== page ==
Run the Rain

The quickest way to get fitter and faster is to be consistent. And in order to be consistent, it’s essential to learn to love to run in any weather conditions—including the pouring rain.

Soggy weather workouts can be especially exhilarating if you embrace them. (Of course if there’s thunder and lightening; it’s best to stay in). And the bonus is that you get the satisfaction of knowing that you ventured out in conditions that a lot of people won’t drive in. Here’s how to endure - and even enjoy - the wet conditions.

Just Go Already

When you’re standing inside, dry and warm, the dread of getting wet is enough to stall you out of the gates. Remember: the hardest part of the rainy-day workout is the time you go. You will most likely find that as soon as you get outside, it’s actually quite pleasant. Remember: you will not melt from the rain. You will be warm and dry post-workout. 

Dress Right

The right gear is essential to enjoying your workout. Look for jackets and hats that are waterproof and water resistant, and provide some venting so you don’t get too hot. Opt for spandex and lycra shorts and tights, which won’t get soggy, drippy, and clingy when they get wet. Shoes with Gore-Tex uppers are ideal, but it’s difficult to avoid getting your shoes wet.

Watch Your Step

Remember that some spots that you wouldn’t think twice about on dry days can be treacherous when it’s raining. Painted areas of the street and sidewalks can be especially slippery as can wet leaves. 

Stay Out Of The Street

It’s best to aim for paved trails and sidewalks that are away from traffic; if cars are speeding by you can expect to get splashed. Also, since driving in very rainy conditions can be challenging for drivers, you want to be as far from them as possible. If you’re up for getting muddy—which can be fun—then you might head to the woods. The tree canopy can provide some extra cover.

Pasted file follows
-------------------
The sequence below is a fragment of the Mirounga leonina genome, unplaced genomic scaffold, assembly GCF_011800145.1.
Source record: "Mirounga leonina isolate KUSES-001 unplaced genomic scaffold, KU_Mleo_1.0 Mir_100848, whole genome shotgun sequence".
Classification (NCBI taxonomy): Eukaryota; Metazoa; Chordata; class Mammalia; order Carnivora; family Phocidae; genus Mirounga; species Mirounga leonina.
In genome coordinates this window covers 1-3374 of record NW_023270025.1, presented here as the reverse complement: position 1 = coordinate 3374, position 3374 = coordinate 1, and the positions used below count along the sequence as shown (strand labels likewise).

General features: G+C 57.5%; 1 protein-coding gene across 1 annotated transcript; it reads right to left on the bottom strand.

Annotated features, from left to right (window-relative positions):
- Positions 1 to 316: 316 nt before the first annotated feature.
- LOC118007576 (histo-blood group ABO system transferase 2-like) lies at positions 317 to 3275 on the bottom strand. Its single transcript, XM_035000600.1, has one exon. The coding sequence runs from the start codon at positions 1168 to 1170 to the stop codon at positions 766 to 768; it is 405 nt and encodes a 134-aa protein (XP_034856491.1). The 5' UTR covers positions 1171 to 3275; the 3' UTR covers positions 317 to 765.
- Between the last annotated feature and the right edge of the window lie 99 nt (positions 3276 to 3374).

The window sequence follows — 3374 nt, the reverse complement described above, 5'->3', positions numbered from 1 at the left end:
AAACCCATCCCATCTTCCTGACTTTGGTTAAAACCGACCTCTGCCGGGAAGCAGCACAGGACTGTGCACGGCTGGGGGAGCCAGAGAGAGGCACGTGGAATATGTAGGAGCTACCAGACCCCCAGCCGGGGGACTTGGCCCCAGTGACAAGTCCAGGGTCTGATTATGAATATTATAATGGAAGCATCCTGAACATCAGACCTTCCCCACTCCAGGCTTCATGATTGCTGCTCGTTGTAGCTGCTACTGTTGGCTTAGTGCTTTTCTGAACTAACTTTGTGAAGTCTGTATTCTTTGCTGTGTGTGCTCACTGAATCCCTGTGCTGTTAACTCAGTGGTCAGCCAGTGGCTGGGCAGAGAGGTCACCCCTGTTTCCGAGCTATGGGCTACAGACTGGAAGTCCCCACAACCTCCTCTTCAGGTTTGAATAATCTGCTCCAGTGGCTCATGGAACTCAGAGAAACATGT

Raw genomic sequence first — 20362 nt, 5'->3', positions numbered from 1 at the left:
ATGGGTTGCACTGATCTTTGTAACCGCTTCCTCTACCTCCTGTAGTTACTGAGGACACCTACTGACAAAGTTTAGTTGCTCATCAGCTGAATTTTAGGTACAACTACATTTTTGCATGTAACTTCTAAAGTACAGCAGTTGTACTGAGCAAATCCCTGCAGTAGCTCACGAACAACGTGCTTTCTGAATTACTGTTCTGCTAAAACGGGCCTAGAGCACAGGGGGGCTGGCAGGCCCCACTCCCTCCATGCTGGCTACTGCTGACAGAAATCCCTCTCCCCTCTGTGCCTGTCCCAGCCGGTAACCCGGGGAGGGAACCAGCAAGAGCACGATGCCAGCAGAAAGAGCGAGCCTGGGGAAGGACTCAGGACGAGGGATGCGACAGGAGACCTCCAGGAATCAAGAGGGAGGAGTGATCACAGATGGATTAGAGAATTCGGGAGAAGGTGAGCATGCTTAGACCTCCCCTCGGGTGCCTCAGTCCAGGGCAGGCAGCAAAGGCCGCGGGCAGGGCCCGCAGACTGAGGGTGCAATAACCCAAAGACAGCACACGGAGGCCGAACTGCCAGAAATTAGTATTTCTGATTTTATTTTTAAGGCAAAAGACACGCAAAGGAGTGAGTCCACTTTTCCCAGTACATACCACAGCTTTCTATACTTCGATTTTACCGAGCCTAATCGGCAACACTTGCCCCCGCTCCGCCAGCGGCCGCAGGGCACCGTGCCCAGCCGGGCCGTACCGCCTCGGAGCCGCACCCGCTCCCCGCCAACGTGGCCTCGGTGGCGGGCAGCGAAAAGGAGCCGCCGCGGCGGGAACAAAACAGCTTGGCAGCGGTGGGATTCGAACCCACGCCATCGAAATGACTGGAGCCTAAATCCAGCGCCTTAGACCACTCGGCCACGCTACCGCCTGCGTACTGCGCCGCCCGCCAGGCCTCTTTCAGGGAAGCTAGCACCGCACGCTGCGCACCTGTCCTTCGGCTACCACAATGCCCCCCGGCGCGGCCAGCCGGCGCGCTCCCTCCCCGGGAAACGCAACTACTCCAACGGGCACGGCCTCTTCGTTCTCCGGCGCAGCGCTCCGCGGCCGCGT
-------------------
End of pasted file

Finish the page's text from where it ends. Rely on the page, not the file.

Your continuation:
Protect Your Gear

Once you are done with your rainy run, drenched, dry off, warm up, and take care of your gear. There are steps you can take to prevent the wear and tear that water can create. Stuff your shoes with newspapers; they will help absorb the water and the soggy smell. Hang up your jackets and clothes right away, to avoid the smell from seeping in. Avoid temptation to leave them in a soggy pile they can create a stink that will be difficult to get rid of.


 


About Jen Van Allen

Jen has spent the past six years working as Special Projects Editor for Runner's World magazine, and writing stories for the magazine. Her books, The Runner's World Big Book of Marathon and Half-Marathon Training, (Rodale Books, June 2012) The Runner's World Big Book of Running for Beginners and The Runner's World Training Journal for Beginners, (Rodale Books, April 2014) are available wherever books are sold. She is currently at work on her next book, The Runner's World Guide to Weight Loss, which will be available in stores in January 2016. She also contributes stories to The Washington Post, and The Portland Press Herald.

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